Although it can technically be made of a combination of any finely chopped ingredients, hash is often a mixture of beef (often leftovers of corned beef or roast beef), onions, potatoes, and spices that are mashed together into a coarse, chunky paste, and then cooked, either alone, or with other ingredients.
In many locations in the U.S., corned beef hash is served primarily as a breakfast food on restaurant menus and home cuisine, often served with eggs and toast (or biscuits), and occasionally fried potatoes (hashbrowns, home fries, etc). The dish is usually known as corned beef hash with eggs, or corned beef hash & eggs. Alternatives of the dish use roast beef hash.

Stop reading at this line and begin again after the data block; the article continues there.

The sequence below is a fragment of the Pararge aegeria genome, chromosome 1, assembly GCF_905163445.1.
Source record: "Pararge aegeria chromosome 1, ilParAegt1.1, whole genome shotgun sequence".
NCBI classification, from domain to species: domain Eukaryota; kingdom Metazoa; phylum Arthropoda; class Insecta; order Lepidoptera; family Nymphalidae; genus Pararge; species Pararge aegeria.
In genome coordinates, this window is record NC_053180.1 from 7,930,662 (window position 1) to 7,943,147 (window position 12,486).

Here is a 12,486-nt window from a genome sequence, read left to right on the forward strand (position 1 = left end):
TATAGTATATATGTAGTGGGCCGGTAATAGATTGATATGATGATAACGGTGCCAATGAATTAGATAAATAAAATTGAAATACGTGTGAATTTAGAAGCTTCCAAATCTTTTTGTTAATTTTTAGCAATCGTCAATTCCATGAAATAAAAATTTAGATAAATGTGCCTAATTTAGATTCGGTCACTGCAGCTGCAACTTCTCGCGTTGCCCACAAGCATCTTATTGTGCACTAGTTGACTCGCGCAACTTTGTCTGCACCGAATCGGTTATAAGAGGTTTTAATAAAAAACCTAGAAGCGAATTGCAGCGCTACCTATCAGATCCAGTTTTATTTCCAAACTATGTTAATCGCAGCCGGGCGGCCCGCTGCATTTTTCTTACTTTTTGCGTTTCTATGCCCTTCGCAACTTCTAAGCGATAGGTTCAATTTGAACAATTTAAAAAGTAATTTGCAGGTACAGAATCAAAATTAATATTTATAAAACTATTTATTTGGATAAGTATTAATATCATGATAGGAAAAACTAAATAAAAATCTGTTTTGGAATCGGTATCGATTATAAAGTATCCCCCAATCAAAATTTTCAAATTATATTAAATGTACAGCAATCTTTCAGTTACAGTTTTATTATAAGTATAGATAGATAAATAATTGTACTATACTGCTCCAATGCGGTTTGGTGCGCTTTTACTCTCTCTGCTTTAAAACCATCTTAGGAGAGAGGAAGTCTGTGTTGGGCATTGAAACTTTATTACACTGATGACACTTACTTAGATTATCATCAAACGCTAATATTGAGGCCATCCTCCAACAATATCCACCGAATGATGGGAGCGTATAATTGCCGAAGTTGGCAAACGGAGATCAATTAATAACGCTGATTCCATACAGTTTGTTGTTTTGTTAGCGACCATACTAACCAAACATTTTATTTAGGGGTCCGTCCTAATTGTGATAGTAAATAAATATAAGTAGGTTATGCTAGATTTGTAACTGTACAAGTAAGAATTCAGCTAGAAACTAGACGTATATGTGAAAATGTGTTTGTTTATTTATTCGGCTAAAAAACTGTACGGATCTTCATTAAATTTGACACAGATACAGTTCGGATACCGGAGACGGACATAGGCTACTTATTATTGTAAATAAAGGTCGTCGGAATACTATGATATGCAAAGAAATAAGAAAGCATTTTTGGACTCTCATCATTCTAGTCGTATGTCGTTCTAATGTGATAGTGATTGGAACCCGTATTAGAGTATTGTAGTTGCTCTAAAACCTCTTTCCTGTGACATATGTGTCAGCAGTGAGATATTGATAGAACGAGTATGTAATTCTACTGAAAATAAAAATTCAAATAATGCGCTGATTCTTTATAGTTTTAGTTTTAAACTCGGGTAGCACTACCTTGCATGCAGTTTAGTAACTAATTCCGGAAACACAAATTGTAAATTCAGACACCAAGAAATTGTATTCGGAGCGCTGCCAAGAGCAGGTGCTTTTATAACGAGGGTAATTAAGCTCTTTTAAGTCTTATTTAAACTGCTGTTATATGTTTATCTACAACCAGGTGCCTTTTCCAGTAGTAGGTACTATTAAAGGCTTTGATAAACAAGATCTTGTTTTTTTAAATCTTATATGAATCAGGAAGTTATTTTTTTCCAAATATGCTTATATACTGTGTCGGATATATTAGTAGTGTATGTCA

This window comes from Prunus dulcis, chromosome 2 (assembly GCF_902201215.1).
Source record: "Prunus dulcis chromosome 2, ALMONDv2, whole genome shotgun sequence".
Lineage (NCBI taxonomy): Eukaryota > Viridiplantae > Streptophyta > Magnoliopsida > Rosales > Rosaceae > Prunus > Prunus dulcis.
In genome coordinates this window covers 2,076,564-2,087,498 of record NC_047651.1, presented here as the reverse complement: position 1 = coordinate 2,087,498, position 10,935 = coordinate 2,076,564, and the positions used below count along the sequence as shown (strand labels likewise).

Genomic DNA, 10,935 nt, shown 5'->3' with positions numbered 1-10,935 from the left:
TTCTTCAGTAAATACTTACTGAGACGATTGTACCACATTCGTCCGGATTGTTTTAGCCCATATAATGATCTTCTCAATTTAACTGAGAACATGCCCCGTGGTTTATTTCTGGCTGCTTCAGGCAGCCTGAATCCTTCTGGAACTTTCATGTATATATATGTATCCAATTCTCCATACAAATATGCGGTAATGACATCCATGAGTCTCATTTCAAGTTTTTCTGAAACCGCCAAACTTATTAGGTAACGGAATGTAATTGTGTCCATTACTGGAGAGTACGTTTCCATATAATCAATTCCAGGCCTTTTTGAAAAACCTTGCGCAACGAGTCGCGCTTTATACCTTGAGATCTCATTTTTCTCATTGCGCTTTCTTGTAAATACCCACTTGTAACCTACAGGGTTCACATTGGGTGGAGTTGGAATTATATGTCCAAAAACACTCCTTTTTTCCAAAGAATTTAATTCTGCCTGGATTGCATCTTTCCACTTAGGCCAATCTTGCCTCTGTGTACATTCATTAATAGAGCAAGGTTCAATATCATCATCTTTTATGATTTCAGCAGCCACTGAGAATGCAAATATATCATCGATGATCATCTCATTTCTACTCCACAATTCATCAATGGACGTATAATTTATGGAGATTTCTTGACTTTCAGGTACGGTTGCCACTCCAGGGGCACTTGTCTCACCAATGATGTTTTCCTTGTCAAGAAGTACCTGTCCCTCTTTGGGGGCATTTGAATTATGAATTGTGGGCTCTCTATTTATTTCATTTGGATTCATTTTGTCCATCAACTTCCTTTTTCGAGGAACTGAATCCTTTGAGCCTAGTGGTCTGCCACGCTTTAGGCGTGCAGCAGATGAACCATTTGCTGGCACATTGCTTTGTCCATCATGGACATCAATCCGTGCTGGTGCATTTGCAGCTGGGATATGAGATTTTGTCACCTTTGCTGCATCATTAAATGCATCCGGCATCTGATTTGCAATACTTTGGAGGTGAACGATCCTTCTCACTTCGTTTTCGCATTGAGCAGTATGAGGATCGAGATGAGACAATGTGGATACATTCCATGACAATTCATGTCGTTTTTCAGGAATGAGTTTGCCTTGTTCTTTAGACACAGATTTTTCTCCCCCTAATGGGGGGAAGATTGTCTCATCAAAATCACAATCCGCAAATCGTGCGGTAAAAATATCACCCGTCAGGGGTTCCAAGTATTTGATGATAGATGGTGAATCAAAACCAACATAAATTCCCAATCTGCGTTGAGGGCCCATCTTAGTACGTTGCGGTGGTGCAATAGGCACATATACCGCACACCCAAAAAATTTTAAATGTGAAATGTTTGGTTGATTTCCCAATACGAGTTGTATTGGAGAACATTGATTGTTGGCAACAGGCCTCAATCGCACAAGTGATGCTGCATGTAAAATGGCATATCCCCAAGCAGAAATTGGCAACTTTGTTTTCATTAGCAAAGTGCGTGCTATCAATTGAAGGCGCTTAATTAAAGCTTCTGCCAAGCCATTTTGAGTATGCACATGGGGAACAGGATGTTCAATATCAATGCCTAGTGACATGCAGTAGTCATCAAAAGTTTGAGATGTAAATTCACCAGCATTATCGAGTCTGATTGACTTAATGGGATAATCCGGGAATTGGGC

Alternatively, in the southern United States hash is a blend of leftover pork from a barbecue mixed with barbecue sauce and served over rice. It is a common side dish at barbecue restaurants and pig pickins in South Carolina and Georgia.
In Denmark hash is known in Danish as "biksemad" (roughly translated, "tossed together food"), and it is a traditional leftover dish usually served with a fried egg, bearnaise sauce, pickled red beet slices and ketchup. The meat is usually pork, and the mixture is not mashed together into a paste, but rather the ingredients are coarsely diced and readily discernible in its cooked form.
In Malaysia a similar dish is called "bergerdil". It mainly consisted of minced meat, potatoes, and onions. It is then fried until brown